Hottest teams are from South America
JOHANNESBURG -- They can't lose.
Pick a team from South America, and you've picked a winner. The first tournament on African soil was ballyhooed as a chance for teams from the home continent to break through and for top European squads to excel in the cool winter climate.
But as the first round winds down, it's been the five CONMEBOL sides that have felt at home here.
Through Monday's matches, South American teams are 8-0-2. Any group that includes a squad from South America is led by -- this is not a typo -- a squad from South America.
In Group A, Uruguay is the co-leader with Mexico. Argentina leads Group B. Paraguay, Brazil and Chile head Groups F, G and H, respectively.
"It's just good teams with good players and good mentalities," said U.S. star Landon Donovan. "Obviously, Brazil and Argentina speak for themselves. I think we've all been impressed by the way Chile and Paraguay have really pushed games and pressed opponents. They're just very good teams all over the field, and there's a real possibility that they'll all advance to the next round."
Donovan forgot to mention Uruguay, the fifth-place CONMEBOL qualifier that humiliated the host team, South Africa, in a 3-0 victory in its second match.
The Latin leaders all win in different ways. Brazil smothers and pounds on teams with its SEC football-sized lineup, then creates more than enough offense with brilliant individual efforts -- such as the uncalled handball goal that striker Luis Fabiano scored in a 3-1 win against Ivory Coast.
"I think Brazil can go all the way," said Ivory Coast manager Sven-Goran Eriksson. "They have these four attacking players, Kaka, Robinho, Luis Fabiano and Elano, and then they have this right back [Maicon] who is coming down the flank like a train all the time. It's very hard to contain him."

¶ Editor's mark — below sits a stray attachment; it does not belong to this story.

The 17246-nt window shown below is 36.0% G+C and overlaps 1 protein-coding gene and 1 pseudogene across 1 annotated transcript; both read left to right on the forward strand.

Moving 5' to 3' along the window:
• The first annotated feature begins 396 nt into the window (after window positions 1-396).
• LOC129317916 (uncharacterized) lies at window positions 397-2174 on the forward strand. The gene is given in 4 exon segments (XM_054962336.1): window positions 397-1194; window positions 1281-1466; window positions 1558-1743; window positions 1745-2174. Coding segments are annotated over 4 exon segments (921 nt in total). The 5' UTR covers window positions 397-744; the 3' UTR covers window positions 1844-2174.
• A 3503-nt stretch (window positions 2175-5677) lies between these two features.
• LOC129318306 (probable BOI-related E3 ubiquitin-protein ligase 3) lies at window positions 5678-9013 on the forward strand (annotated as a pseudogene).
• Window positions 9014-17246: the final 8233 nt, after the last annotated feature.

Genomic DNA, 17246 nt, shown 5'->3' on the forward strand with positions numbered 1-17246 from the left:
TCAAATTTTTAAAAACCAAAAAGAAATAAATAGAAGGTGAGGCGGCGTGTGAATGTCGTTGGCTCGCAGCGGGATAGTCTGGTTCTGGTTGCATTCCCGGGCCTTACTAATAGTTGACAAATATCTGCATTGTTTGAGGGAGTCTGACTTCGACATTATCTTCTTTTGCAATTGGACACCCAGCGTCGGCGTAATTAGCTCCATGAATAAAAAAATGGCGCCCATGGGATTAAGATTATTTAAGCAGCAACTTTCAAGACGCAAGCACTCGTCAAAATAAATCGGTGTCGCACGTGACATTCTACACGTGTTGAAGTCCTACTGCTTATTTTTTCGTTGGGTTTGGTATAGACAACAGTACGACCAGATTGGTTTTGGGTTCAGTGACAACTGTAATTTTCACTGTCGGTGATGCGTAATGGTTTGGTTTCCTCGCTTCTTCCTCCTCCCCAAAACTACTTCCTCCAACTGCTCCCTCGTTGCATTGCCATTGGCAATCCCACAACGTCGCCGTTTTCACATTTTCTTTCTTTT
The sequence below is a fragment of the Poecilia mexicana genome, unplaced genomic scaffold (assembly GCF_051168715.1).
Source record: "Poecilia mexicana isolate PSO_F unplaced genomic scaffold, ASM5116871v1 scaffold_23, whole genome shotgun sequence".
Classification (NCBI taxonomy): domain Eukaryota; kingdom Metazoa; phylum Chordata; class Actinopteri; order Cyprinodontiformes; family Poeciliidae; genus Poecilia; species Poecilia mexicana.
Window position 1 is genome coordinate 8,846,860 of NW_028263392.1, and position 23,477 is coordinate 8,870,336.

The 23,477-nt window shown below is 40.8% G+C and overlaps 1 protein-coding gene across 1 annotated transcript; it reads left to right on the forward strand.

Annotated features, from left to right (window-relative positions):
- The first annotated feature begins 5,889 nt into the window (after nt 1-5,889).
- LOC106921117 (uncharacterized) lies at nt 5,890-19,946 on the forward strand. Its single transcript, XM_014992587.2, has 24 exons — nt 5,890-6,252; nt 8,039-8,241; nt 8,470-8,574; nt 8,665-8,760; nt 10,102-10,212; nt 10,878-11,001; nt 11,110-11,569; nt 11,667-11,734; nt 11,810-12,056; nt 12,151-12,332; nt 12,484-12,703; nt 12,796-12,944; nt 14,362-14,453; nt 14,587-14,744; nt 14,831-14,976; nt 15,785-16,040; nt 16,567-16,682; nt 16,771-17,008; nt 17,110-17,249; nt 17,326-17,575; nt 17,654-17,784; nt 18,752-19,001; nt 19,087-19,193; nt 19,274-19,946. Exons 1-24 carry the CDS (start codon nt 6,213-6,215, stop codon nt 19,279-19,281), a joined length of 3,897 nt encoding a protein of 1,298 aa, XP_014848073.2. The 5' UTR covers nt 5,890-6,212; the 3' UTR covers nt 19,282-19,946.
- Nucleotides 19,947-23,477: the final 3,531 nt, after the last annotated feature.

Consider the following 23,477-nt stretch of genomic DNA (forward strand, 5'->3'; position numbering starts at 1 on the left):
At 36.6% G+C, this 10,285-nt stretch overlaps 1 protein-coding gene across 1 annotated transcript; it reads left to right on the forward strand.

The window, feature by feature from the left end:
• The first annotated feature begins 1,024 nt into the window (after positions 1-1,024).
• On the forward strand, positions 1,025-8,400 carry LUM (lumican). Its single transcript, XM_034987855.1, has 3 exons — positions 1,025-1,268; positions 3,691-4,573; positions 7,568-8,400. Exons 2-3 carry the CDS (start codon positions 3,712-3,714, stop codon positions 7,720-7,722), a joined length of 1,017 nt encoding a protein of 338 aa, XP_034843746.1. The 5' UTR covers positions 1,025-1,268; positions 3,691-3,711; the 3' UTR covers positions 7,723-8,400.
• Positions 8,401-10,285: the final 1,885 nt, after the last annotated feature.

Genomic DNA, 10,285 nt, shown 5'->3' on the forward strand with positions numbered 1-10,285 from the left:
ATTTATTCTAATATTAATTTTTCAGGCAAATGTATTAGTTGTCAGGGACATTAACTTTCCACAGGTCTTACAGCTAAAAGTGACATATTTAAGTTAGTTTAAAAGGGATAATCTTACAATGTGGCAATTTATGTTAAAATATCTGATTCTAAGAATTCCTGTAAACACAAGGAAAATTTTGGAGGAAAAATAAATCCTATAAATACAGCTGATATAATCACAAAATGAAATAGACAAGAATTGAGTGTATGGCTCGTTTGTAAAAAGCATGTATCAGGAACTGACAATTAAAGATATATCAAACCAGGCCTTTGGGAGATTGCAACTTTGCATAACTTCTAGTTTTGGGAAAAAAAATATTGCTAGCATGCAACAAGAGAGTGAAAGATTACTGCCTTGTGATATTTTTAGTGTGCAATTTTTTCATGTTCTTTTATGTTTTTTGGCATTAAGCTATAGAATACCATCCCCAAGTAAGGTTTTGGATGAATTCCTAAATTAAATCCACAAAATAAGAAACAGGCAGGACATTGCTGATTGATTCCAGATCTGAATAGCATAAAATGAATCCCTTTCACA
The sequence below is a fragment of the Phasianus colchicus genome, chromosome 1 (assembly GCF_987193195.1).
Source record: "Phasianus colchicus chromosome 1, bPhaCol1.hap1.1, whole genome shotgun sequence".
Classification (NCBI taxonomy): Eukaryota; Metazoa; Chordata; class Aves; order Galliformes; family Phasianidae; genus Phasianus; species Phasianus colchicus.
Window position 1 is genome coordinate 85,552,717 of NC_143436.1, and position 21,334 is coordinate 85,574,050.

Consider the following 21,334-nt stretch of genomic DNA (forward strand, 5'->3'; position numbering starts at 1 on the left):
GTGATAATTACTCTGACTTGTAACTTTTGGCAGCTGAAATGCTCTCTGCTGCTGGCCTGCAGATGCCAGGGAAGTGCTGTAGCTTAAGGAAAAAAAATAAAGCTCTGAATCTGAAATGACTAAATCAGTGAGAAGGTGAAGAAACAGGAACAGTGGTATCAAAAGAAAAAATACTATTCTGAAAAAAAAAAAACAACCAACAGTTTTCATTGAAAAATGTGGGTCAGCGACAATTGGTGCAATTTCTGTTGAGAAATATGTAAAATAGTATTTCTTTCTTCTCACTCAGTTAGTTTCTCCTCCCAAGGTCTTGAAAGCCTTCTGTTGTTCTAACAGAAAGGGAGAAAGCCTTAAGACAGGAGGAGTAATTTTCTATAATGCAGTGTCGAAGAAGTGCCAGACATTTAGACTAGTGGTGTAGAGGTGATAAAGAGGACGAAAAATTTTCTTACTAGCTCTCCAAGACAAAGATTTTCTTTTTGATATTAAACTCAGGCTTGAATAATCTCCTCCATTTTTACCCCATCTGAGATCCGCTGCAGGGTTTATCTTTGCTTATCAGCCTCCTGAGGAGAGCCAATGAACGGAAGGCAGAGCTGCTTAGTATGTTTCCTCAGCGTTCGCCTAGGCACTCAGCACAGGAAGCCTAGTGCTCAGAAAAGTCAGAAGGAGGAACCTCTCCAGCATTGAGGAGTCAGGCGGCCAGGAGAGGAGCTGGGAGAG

Argentina is a precision goal-scoring machine driven by Lionel Messi on the field, and a carnival off it thanks to coach Diego Maradona, who puts the thrill back into the pre-match news conference. On Monday, he denied his team was a favorite and gently slapped his continental rival. "I like my team," Maradona said. "We're good and solid in defense, good in attack. I also like Brazil, even though they aren't playing very well and even if they have to use their arms to score."
Argentina isn't the only member of the South American Fabulosos Five (or is it Sensational Cinco?) with an Argentine flair. Paraguay, managed by Argentina native Gerardo Martino, rarely allows opposing offenses breath. Chile, coached by Martino mentor and countryman Marcelo Bielsa, seldom lets an opposing defense rest. In their 1-0 victory over Switzerland on Monday to take control of Group H, the Chileans finished with 32 touches in the opposing box. The Swiss, playing down a man after Valon Behrami's expulsion in the 31st minute, managed a mere eight.
Meanwhile, Uruguay's Diego Forlan, star of the Europa League champions Atletico Madrid, just might be the hottest striker on the planet right now. That is, if you don't count his Real Madrid rival Gonzalo Higuain, who had a hat trick for Argentina against South Korea. Forlan's two goals against Bafana Bafana broke a country's heart and made Uruguay the official dark horse team to win the tournament.
Brazil is through to the second round, but not every South American side is guaranteed a spot. Chile still has plenty of work to do to get clear of Spain and Switzerland in its group and could lose a spot on goal differential depending on its match with the Spaniards.
And the Uruguayans could run into an obstacle early in the knockout stage. A second-place finish in their group, behind Mexico, would put them into a second-round match with Argentina.
What a matchup. And what a shame.
Because somebody has to lose.